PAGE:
Greece bans spyware, Belarus ramps up web surveillance, and Twitter deepens its Saudi ties

Ellery Roberts Biddle


Greece will ban the sale of spyware, according to Prime Minister Kyriakos Mitsotakis. The announcement comes as new details emerge about journalists and an opposition party leader who were targeted with Predator, a mobile surveillance software manufactured by the North Macedonian company Cytrox. Mitsotakis claims Greece will be the first country to enact substantive and effective legislation to explicitly ban such surveillance tech. A Greek parliamentary inquiry into the scandal is ongoing but Mitsotakis has already been accused of seeking to stifle the inquiry by blocking key witnesses from testifying. It seems unlikely that other countries will enact similar bans, with Predator already supplying its spyware to Egypt, Armenia, Serbia, Spain and Indonesia, among other countries, to enable authorities to track political opponents, journalists and critics. 

Belarus’ KGB may soon have a backdoor to most network-based communications in the country. Under a decree issued by president Alexander Lukashenko last month, website owners and telecom operators will be required to connect to a state-controlled monitoring system that will capture all kinds of data about people’s day-to-day online activities. How will this actually work? That part is less clear, but the intent — to impose even stronger surveillance mechanisms on Belarusian citizens — is unmistakable.

Two TikTok stars in Nigeria were sentenced to 20 lashes each after they used the social media site to mock the governor in their northern state of Kano for alleged land grabbing, corruption and “sleeping on the job.” The pair was also forced to pay a fine, clean the courtroom for 30 days and publicly apologize on social media. Kano is one of a dozen northern, majority-Muslim states in Nigeria where the Sharia legal system has been used alongside the country’s secular laws since 2000.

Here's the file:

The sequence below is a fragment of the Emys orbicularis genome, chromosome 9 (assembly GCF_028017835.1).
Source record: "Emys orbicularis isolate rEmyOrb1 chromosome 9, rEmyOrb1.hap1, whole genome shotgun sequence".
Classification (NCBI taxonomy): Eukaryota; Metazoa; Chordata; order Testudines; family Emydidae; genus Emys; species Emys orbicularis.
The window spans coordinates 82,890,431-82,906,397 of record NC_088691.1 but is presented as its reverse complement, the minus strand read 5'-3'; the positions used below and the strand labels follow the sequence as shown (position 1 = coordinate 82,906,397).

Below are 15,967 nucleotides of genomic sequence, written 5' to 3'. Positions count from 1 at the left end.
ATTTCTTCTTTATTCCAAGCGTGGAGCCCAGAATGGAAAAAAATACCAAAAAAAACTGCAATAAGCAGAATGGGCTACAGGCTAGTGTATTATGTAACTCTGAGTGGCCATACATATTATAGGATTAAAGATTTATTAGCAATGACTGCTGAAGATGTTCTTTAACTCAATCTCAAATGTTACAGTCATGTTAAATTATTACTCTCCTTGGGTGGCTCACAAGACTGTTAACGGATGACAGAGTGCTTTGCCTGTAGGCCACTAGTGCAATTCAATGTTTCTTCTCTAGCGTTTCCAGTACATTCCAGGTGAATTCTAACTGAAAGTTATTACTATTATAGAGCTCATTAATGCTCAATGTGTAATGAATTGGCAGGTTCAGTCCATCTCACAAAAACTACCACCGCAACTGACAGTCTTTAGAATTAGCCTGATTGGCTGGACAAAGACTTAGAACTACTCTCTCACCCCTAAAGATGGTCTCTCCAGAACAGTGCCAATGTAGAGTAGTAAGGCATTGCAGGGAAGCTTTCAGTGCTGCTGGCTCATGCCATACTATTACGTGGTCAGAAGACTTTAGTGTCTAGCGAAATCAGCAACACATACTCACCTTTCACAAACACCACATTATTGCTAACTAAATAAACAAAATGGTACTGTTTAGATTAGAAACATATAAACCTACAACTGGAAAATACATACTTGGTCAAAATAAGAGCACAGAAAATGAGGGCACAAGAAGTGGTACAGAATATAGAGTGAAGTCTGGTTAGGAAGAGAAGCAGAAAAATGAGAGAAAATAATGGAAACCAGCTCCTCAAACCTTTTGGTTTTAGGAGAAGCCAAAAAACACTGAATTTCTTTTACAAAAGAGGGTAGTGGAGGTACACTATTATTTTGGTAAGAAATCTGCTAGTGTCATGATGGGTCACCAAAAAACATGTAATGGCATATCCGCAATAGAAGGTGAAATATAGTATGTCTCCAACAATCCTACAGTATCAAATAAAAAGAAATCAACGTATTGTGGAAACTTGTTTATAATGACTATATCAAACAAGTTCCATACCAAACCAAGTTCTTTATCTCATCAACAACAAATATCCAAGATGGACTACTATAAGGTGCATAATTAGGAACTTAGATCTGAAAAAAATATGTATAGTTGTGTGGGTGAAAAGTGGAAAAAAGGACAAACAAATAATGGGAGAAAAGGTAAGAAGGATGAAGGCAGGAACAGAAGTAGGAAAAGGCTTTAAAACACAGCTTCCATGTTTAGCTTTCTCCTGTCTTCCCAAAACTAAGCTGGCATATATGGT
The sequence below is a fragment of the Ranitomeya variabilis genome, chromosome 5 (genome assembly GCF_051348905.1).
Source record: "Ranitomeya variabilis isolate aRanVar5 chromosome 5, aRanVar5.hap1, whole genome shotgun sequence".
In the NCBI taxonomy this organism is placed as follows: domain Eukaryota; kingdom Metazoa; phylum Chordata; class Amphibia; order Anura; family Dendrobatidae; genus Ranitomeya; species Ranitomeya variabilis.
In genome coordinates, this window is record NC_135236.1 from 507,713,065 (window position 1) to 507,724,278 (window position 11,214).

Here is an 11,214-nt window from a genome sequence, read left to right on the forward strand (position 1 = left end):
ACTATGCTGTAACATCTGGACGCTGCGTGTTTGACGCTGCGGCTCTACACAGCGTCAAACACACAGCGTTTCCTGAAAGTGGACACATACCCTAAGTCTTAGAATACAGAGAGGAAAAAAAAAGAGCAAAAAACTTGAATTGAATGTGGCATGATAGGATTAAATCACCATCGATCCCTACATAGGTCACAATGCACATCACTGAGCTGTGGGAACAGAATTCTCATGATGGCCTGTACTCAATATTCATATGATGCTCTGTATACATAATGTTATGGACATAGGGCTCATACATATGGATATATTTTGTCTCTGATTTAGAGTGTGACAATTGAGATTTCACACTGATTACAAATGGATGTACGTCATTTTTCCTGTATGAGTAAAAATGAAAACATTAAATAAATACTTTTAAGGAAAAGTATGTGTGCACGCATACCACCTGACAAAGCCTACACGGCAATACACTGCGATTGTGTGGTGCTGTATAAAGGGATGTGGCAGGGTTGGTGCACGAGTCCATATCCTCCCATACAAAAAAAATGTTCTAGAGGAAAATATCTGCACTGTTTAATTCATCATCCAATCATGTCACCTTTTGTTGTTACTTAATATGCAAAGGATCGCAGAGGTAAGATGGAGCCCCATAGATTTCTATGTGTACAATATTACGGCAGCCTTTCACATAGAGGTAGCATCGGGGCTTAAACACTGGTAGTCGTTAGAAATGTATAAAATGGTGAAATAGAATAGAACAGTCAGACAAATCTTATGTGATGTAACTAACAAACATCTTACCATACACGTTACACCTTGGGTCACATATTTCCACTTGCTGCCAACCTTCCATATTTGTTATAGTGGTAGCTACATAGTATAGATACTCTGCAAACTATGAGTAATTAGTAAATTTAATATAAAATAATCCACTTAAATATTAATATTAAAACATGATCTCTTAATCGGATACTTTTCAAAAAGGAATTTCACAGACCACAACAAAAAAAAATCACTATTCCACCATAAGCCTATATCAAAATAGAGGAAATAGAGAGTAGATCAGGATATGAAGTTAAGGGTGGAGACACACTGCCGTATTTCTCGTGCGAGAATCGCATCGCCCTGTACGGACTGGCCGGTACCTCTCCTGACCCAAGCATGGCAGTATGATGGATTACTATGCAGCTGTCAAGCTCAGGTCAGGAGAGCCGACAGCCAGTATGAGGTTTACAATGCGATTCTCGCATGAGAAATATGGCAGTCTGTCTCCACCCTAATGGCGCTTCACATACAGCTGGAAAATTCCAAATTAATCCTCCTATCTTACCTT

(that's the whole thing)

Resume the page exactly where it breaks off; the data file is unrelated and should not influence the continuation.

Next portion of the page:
Last week, I wrote about Egyptian digital activist and political prisoner Alaa Abd El Fattah, who has been on hunger strike since April and stopped drinking water on November 6, to coincide with the launch of the COP27 climate summit in Sharm El-Sheikh. As of publication time, family members reported that Abd El Fattah was receiving medical attention and that judicial authorities had given his attorney permission to visit him. In an interview with Deutsche Welle, his sister Sanaa Seif said the family is in a panic. “None of us really wants to face the reality that my brother is about to die,” she said.


There is a lot that we still don’t know about how Elon Musk will govern Twitter, but if you follow the money, and the firings, a rough picture begins to emerge. The company is apparently bleeding $4 million every day, as big advertisers like American Express, Coca-Cola and Johnson & Johnson (and smaller ones, like Coda Story) have stopped buying ads on Twitter due to concerns about hateful content resurging on the platform under Musk’s reign. Nevertheless, researchers and engineers who were wrestling with complex issues like racism, hate speech and algorithmic bias were axed this week, along with the entire human rights team